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John Marshall and the Constitution of a Nation

May 22, 2019

May 22, 2019
By Timothy Sandefur

In the latest issue of The Objective Standard, I take a look at the life and work of Chief Justice John Marshall, who spent his 34 years on the U.S. Supreme Court defending the Constitution’s most important innovation: the principle lawyers call “dual sovereignty.” That’s the idea that the federal government doesn’t depend on the state governments, but instead that both systems of government are supreme within their own realms of power. It’s what makes the United States a single nation for some things, and 50 separate states for other things—and it’s the reason why states aren’t allowed to secede from the union. During his time on the Supreme Court, Marshall unwaveringly defended this idea against those who argued that the Constitution was more like a treaty that states could ignore at will. For all his shortcomings—and there were some big ones—Marshall’s defense of the federal union was an essential basis for American nationhood, and his legal decisions deserve to be regarded alongside The Federalist as among the founding documents of the United States.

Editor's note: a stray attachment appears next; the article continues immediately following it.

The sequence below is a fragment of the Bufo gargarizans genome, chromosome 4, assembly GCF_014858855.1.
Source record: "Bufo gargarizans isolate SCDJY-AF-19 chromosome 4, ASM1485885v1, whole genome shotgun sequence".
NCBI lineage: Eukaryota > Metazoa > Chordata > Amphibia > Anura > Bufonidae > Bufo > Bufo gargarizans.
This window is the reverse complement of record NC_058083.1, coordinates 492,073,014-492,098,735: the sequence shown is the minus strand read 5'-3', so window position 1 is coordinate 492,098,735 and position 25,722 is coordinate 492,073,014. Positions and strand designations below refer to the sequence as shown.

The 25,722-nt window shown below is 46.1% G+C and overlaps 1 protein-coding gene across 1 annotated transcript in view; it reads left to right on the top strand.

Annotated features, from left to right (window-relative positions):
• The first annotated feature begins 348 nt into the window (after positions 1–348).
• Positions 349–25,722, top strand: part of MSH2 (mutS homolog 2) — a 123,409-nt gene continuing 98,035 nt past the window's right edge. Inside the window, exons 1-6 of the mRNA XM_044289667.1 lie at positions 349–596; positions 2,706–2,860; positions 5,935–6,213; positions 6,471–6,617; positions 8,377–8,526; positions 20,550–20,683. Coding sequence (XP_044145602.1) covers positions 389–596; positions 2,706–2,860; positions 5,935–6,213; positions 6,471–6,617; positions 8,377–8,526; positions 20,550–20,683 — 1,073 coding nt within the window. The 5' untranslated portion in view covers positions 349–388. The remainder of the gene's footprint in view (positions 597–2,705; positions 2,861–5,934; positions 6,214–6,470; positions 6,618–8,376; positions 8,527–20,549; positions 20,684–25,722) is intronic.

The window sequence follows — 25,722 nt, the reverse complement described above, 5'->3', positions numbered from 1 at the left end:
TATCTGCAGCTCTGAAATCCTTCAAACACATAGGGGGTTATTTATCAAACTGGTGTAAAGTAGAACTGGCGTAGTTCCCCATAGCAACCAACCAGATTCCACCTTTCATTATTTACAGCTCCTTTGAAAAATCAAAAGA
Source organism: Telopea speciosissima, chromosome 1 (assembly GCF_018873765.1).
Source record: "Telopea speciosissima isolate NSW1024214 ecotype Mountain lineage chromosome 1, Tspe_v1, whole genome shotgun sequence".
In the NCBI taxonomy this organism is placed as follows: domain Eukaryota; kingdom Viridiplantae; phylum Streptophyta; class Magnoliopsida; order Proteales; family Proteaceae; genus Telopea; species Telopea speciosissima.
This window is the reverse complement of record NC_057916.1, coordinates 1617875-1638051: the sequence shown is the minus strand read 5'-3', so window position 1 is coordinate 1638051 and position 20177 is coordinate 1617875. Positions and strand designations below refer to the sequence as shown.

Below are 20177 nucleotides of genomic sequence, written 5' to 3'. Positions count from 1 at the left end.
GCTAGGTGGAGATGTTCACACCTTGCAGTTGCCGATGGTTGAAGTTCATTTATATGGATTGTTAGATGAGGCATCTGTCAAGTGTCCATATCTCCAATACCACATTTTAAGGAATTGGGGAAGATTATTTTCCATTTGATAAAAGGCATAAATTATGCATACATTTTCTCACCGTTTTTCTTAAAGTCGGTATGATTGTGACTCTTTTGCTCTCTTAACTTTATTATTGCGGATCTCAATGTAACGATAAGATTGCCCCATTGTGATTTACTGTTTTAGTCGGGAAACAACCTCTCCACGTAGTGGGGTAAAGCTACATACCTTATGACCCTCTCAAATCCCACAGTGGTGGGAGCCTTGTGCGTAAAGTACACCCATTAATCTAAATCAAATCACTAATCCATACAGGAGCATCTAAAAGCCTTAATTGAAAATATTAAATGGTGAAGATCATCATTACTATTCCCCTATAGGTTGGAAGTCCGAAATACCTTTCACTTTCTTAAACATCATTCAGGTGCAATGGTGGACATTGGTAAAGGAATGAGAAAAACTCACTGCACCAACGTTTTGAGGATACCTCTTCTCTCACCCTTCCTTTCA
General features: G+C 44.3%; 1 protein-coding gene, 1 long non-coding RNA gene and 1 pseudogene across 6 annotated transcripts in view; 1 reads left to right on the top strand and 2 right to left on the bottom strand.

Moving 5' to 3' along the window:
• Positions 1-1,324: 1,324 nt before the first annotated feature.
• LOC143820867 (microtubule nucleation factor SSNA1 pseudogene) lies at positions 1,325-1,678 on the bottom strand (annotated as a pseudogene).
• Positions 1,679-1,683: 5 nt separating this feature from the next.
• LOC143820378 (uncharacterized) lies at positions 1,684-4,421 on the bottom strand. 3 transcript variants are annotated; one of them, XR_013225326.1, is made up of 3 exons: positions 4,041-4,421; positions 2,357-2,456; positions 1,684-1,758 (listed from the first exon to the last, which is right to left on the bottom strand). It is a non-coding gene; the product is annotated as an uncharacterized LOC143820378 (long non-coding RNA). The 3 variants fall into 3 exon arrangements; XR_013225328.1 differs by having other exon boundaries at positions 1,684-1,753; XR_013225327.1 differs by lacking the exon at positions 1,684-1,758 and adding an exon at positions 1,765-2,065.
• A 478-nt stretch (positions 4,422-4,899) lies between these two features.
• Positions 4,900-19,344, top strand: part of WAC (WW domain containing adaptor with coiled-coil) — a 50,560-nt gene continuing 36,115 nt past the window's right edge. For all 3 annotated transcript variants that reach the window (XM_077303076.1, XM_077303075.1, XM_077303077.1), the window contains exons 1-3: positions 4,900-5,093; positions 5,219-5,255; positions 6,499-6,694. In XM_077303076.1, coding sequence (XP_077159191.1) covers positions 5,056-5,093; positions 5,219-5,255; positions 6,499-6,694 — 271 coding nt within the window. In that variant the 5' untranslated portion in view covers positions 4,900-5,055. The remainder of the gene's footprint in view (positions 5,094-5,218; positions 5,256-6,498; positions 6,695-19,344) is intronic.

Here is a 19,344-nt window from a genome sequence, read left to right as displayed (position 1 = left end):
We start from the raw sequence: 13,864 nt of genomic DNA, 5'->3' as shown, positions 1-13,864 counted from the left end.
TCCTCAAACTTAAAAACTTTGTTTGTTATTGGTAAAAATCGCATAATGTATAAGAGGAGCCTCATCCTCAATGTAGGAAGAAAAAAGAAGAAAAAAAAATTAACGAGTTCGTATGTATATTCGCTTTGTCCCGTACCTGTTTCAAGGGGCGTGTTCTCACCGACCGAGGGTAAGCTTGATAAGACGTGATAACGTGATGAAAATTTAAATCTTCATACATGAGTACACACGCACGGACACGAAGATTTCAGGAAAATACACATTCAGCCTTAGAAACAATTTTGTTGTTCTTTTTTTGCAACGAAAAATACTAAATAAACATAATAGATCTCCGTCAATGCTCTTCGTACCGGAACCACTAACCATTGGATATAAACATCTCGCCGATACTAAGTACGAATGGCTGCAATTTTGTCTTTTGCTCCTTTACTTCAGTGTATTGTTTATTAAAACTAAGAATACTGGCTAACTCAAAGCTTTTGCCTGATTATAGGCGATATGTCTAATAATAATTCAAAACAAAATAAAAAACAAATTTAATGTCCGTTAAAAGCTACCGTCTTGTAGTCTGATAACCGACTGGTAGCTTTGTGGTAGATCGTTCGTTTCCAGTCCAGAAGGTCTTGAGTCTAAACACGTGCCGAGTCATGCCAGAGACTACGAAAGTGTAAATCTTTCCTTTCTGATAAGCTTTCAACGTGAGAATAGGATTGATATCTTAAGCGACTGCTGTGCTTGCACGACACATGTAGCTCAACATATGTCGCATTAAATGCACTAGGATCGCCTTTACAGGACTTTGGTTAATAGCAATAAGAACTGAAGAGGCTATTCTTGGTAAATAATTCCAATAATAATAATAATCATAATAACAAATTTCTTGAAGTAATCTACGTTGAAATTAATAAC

Timothy Sandefur is the Vice President for Litigation at the Goldwater Institute.



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